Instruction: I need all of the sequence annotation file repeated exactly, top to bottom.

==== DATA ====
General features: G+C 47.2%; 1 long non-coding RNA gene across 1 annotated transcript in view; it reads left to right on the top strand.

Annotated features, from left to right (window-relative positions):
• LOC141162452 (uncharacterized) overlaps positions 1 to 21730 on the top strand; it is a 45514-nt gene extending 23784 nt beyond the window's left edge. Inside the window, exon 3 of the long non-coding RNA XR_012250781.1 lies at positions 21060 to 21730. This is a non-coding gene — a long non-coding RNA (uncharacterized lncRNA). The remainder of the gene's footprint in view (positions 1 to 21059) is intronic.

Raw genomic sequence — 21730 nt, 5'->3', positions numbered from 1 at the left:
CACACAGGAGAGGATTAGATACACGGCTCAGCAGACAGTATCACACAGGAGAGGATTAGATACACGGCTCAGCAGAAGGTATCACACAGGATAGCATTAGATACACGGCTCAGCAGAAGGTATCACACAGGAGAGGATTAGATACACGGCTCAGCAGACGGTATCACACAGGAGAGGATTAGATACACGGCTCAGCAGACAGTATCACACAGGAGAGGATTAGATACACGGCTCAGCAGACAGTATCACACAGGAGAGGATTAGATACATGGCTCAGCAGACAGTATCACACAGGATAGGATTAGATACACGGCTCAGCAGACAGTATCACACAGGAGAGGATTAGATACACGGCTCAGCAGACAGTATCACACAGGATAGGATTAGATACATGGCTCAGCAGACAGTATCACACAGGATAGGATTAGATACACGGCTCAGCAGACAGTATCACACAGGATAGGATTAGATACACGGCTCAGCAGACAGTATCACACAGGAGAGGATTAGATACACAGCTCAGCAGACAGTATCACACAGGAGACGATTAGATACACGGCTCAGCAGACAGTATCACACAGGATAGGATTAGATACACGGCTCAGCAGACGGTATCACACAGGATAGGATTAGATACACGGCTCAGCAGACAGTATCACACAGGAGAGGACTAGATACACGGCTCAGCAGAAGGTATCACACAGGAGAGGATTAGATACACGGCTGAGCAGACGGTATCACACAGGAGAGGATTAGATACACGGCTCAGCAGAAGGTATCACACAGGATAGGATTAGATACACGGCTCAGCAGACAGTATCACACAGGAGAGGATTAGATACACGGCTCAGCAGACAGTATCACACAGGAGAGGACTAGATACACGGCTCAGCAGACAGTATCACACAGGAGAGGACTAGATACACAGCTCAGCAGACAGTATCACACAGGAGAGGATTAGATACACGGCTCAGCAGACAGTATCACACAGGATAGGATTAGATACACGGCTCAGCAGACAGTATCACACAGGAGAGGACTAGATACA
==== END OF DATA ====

General features: G+C 47.2%; 1 long non-coding RNA gene across 1 annotated transcript in view; it reads left to right on the top strand.

Annotated features, from left to right (window-relative positions):
• LOC141162452 (uncharacterized) overlaps positions 1 to 21730 on the top strand; it is a 45514-nt gene extending 23784 nt beyond the window's left edge. Inside the window, exon 3 of the long non-coding RNA XR_012250781.1 lies at positions 21060 to 21730. This is a non-coding gene — a long non-coding RNA (uncharacterized lncRNA). The remainder of the gene's footprint in view (positions 1 to 21059) is intronic.

Raw genomic sequence — 21730 nt, 5'->3', positions numbered from 1 at the left:
CACACAGGAGAGGATTAGATACACGGCTCAGCAGACAGTATCACACAGGAGAGGATTAGATACACGGCTCAGCAGAAGGTATCACACAGGATAGCATTAGATACACGGCTCAGCAGAAGGTATCACACAGGAGAGGATTAGATACACGGCTCAGCAGACGGTATCACACAGGAGAGGATTAGATACACGGCTCAGCAGACAGTATCACACAGGAGAGGATTAGATACACGGCTCAGCAGACAGTATCACACAGGAGAGGATTAGATACATGGCTCAGCAGACAGTATCACACAGGATAGGATTAGATACACGGCTCAGCAGACAGTATCACACAGGAGAGGATTAGATACACGGCTCAGCAGACAGTATCACACAGGATAGGATTAGATACATGGCTCAGCAGACAGTATCACACAGGATAGGATTAGATACACGGCTCAGCAGACAGTATCACACAGGATAGGATTAGATACACGGCTCAGCAGACAGTATCACACAGGAGAGGATTAGATACACAGCTCAGCAGACAGTATCACACAGGAGACGATTAGATACACGGCTCAGCAGACAGTATCACACAGGATAGGATTAGATACACGGCTCAGCAGACGGTATCACACAGGATAGGATTAGATACACGGCTCAGCAGACAGTATCACACAGGAGAGGACTAGATACACGGCTCAGCAGAAGGTATCACACAGGAGAGGATTAGATACACGGCTGAGCAGACGGTATCACACAGGAGAGGATTAGATACACGGCTCAGCAGAAGGTATCACACAGGATAGGATTAGATACACGGCTCAGCAGACAGTATCACACAGGAGAGGATTAGATACACGGCTCAGCAGACAGTATCACACAGGAGAGGACTAGATACACGGCTCAGCAGACAGTATCACACAGGAGAGGACTAGATACACAGCTCAGCAGACAGTATCACACAGGAGAGGATTAGATACACGGCTCAGCAGACAGTATCACACAGGATAGGATTAGATACACGGCTCAGCAGACAGTATCACACAGGAGAGGACTAGATACA